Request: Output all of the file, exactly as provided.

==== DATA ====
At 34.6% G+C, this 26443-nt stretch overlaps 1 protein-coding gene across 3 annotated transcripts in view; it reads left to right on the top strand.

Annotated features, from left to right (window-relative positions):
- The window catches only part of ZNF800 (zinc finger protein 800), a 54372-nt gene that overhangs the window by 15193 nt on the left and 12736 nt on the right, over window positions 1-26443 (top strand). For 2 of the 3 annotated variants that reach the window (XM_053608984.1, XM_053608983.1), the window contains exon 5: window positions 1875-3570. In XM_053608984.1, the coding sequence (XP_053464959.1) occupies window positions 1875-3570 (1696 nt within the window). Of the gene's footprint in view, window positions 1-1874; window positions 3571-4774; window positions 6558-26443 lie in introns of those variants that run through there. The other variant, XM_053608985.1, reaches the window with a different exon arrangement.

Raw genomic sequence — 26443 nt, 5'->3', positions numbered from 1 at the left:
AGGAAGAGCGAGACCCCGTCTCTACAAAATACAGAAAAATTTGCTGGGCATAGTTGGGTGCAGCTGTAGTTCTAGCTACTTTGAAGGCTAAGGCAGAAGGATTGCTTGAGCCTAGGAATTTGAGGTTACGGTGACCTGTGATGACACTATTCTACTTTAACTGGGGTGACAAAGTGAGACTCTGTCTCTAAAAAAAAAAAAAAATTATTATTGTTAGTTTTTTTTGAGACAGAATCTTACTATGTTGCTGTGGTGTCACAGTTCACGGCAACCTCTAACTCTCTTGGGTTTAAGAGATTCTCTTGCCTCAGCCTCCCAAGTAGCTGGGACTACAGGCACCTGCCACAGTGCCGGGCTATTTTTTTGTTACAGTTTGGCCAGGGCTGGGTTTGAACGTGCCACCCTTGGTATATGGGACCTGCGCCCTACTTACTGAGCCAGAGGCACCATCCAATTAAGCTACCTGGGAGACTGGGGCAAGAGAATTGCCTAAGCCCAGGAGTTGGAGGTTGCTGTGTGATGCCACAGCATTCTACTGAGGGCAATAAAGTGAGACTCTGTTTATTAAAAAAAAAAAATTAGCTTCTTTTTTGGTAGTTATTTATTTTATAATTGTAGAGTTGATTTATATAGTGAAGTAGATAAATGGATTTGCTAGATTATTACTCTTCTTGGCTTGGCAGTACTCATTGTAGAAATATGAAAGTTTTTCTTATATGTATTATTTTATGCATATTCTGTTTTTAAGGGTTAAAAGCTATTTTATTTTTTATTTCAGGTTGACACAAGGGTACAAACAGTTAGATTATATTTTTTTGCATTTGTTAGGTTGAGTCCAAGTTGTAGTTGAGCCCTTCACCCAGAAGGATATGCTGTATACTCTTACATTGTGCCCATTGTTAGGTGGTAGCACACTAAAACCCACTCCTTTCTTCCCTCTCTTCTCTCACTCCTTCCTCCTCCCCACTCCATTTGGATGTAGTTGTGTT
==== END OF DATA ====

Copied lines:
At 34.6% G+C, this 26443-nt stretch overlaps 1 protein-coding gene across 3 annotated transcripts in view; it reads left to right on the top strand.

Annotated features, from left to right (window-relative positions):
- The window catches only part of ZNF800 (zinc finger protein 800), a 54372-nt gene that overhangs the window by 15193 nt on the left and 12736 nt on the right, over window positions 1-26443 (top strand). For 2 of the 3 annotated variants that reach the window (XM_053608984.1, XM_053608983.1), the window contains exon 5: window positions 1875-3570. In XM_053608984.1, the coding sequence (XP_053464959.1) occupies window positions 1875-3570 (1696 nt within the window). Of the gene's footprint in view, window positions 1-1874; window positions 3571-4774; window positions 6558-26443 lie in introns of those variants that run through there. The other variant, XM_053608985.1, reaches the window with a different exon arrangement.

Raw genomic sequence — 26443 nt, 5'->3', positions numbered from 1 at the left:
AGGAAGAGCGAGACCCCGTCTCTACAAAATACAGAAAAATTTGCTGGGCATAGTTGGGTGCAGCTGTAGTTCTAGCTACTTTGAAGGCTAAGGCAGAAGGATTGCTTGAGCCTAGGAATTTGAGGTTACGGTGACCTGTGATGACACTATTCTACTTTAACTGGGGTGACAAAGTGAGACTCTGTCTCTAAAAAAAAAAAAAAATTATTATTGTTAGTTTTTTTTGAGACAGAATCTTACTATGTTGCTGTGGTGTCACAGTTCACGGCAACCTCTAACTCTCTTGGGTTTAAGAGATTCTCTTGCCTCAGCCTCCCAAGTAGCTGGGACTACAGGCACCTGCCACAGTGCCGGGCTATTTTTTTGTTACAGTTTGGCCAGGGCTGGGTTTGAACGTGCCACCCTTGGTATATGGGACCTGCGCCCTACTTACTGAGCCAGAGGCACCATCCAATTAAGCTACCTGGGAGACTGGGGCAAGAGAATTGCCTAAGCCCAGGAGTTGGAGGTTGCTGTGTGATGCCACAGCATTCTACTGAGGGCAATAAAGTGAGACTCTGTTTATTAAAAAAAAAAAATTAGCTTCTTTTTTGGTAGTTATTTATTTTATAATTGTAGAGTTGATTTATATAGTGAAGTAGATAAATGGATTTGCTAGATTATTACTCTTCTTGGCTTGGCAGTACTCATTGTAGAAATATGAAAGTTTTTCTTATATGTATTATTTTATGCATATTCTGTTTTTAAGGGTTAAAAGCTATTTTATTTTTTATTTCAGGTTGACACAAGGGTACAAACAGTTAGATTATATTTTTTTGCATTTGTTAGGTTGAGTCCAAGTTGTAGTTGAGCCCTTCACCCAGAAGGATATGCTGTATACTCTTACATTGTGCCCATTGTTAGGTGGTAGCACACTAAAACCCACTCCTTTCTTCCCTCTCTTCTCTCACTCCTTCCTCCTCCCCACTCCATTTGGATGTAGTTGTGTT